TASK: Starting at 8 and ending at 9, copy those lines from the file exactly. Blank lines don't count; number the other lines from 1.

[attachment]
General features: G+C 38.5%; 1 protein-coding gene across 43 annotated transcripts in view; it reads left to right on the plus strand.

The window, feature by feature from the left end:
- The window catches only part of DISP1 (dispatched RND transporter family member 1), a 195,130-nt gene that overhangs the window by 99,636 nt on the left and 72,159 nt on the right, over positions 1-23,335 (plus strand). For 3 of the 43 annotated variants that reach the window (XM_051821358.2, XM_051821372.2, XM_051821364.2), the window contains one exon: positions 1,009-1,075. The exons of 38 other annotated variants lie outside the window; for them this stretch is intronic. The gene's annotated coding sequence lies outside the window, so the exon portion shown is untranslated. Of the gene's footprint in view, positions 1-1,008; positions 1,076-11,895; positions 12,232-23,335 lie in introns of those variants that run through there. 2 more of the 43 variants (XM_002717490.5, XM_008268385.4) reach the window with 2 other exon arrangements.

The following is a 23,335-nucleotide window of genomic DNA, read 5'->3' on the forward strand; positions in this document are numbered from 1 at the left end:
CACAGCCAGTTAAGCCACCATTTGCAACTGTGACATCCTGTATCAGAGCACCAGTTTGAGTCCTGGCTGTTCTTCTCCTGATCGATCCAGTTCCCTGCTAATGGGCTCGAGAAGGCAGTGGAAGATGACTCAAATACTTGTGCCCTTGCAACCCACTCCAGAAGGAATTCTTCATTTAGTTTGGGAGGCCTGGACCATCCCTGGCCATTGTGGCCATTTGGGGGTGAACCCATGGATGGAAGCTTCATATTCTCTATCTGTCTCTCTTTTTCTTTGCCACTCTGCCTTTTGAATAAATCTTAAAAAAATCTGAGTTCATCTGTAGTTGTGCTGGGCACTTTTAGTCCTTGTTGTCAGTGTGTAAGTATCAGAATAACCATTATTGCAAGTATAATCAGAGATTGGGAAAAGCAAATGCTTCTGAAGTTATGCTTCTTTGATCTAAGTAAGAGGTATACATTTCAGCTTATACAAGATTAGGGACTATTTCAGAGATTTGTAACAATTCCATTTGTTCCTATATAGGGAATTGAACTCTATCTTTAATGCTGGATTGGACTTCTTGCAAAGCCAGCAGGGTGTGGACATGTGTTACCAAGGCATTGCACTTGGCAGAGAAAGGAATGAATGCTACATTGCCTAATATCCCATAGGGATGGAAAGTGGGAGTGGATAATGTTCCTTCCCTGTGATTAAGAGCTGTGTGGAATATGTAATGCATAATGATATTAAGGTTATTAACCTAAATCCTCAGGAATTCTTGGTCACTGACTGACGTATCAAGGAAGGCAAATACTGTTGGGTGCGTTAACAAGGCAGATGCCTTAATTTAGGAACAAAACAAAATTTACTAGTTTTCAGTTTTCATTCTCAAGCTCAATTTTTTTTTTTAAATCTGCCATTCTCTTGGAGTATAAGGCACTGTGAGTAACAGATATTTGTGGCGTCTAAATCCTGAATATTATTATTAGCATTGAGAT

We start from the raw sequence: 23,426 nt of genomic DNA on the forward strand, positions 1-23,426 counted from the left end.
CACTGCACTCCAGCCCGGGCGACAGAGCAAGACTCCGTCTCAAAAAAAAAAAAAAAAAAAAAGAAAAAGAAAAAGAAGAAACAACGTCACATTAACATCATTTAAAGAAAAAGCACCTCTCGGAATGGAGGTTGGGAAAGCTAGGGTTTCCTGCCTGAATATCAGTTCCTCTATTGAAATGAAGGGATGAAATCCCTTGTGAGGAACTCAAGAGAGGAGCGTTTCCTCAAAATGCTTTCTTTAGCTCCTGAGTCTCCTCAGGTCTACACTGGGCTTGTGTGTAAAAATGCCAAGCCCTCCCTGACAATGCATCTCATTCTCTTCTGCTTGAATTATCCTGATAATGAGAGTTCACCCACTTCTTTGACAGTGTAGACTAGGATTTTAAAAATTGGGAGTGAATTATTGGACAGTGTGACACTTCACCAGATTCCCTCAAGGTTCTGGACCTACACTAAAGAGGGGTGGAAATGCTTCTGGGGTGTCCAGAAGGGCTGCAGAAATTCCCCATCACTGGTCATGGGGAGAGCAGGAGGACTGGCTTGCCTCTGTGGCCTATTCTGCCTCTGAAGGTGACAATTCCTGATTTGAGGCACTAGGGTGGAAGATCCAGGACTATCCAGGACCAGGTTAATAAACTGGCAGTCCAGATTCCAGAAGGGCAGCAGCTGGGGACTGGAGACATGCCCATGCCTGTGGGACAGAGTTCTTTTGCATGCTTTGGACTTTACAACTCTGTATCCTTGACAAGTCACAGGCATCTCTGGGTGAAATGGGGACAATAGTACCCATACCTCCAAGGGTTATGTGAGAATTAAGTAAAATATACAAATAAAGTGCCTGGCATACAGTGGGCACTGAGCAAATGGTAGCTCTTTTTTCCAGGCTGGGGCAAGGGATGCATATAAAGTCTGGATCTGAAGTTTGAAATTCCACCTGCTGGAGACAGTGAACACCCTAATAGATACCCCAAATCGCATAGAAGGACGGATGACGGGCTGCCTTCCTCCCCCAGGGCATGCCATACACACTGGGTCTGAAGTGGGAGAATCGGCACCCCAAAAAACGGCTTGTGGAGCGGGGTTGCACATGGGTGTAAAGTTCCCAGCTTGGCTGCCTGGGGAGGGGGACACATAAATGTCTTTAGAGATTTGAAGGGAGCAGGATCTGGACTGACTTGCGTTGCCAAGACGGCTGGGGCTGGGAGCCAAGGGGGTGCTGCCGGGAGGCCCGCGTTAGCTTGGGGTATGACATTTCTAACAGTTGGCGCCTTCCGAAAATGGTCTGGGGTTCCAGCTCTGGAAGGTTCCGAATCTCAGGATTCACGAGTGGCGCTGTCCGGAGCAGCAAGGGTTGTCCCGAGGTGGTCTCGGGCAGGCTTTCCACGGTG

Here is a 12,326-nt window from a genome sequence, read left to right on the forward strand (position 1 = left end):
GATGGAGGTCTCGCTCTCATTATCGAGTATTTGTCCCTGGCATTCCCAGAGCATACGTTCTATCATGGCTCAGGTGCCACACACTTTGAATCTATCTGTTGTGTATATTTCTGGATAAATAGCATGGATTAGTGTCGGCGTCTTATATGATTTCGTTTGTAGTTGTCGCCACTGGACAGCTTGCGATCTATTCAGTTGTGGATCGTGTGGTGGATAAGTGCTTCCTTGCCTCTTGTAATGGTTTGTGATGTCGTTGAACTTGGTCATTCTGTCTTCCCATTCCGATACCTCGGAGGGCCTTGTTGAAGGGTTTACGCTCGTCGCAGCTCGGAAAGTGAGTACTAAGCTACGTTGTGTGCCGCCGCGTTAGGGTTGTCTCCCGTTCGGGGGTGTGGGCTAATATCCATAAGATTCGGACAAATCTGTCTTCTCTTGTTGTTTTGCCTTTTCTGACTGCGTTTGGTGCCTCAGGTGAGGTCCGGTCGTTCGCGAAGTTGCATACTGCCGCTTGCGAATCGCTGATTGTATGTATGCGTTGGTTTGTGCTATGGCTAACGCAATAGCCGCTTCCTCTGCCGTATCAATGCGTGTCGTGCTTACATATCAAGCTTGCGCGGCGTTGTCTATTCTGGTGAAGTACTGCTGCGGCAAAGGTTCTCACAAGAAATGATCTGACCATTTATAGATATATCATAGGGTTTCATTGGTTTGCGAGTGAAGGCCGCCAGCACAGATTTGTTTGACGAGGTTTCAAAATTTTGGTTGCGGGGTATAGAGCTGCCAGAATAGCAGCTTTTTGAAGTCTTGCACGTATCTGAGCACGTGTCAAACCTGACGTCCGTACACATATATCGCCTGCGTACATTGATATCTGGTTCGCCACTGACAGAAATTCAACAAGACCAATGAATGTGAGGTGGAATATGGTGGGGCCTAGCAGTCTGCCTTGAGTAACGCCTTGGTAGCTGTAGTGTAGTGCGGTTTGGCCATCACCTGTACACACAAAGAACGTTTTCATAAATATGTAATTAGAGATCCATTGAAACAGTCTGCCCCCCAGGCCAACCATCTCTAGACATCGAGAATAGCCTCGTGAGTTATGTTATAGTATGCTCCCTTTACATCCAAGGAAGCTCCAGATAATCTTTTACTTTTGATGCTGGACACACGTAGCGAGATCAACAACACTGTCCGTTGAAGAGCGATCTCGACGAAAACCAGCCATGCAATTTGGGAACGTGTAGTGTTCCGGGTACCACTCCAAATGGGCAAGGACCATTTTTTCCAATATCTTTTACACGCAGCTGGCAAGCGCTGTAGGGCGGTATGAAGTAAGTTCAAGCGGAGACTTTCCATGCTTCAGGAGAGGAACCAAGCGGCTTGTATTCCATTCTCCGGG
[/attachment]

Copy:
Here is a 12,326-nt window from a genome sequence, read left to right on the forward strand (position 1 = left end):
GATGGAGGTCTCGCTCTCATTATCGAGTATTTGTCCCTGGCATTCCCAGAGCATACGTTCTATCATGGCTCAGGTGCCACACACTTTGAATCTATCTGTTGTGTATATTTCTGGATAAATAGCATGGATTAGTGTCGGCGTCTTATATGATTTCGTTTGTAGTTGTCGCCACTGGACAGCTTGCGATCTATTCAGTTGTGGATCGTGTGGTGGATAAGTGCTTCCTTGCCTCTTGTAATGGTTTGTGATGTCGTTGAACTTGGTCATTCTGTCTTCCCATTCCGATACCTCGGAGGGCCTTGTTGAAGGGTTTACGCTCGTCGCAGCTCGGAAAGTGAGTACTAAGCTACGTTGTGTGCCGCCGCGTTAGGGTTGTCTCCCGTTCGGGGGTGTGGGCTAATATCCATAAGATTCGGACAAATCTGTCTTCTCTTGTTGTTTTGCCTTTTCTGACTGCGTTTGGTGCCTCAGGTGAGGTCCGGTCGTTCGCGAAGTTGCATACTGCCGCTTGCGAATCGCTGATTGTATGTATGCGTTGGTTTGTGCTATGGCTAACGCAATAGCCGCTTCCTCTGCCGTATCAATGCGTGTCGTGCTTACATATCAAGCTTGCGCGGCGTTGTCTATTCTGGTGAAGTACTGCTGCGGCAAAGGTTCTCACAAGAAATGATCTGACCATTTATAGATATATCATAGGGTTTCATTGGTTTGCGAGTGAAGGCCGCCAGCACAGATTTGTTTGACGAGGTTTCAAAATTTTGGTTGCGGGGTATAGAGCTGCCAGAATAGCAGCTTTTTGAAGTCTTGCACGTATCTGAGCACGTGTCAAACCTGACGTCCGTACACATATATCGCCTGCGTACATTGATATCTGGTTCGCCACTGACAGAAATTCAACAAGACCAATGAATGTGAGGTGGAATATGGTGGGGCCTAGCAGTCTGCCTTGAGTAACGCCTTGGTAGCTGTAGTGTAGTGCGGTTTGGCCATCACCTGTACACACAAAGAACGTTTTCATAAATATGTAATTAGAGATCCATTGAAACAGTCTGCCCCCCAGGCCAACCATCTCTAGACATCGAGAATAGCCTCGTGAGTTATGTTATAGTATGCTCCCTTTACATCCAAGGAAGCTCCAGATAATCTTTTACTTTTGATGCTGGACACACGTAGCGAGATCAACAACACTGTCCGTTGAAGAGCGATCTCGACGAAAACCAGCCATGCAATTTGGGAACGTGTAGTGTTCCGGGTACCACTCCAAATGGGCAAGGACCATTTTTTCCAATATCTTTTACACGCAGCTGGCAAGCGCTGTAGGGCGGTATGAAGTAAGTTCAAGCGGAGACTTTCCATGCTTCAGGAGAGGAACCAAGCGGCTTGTATTCCATTCTCCGGG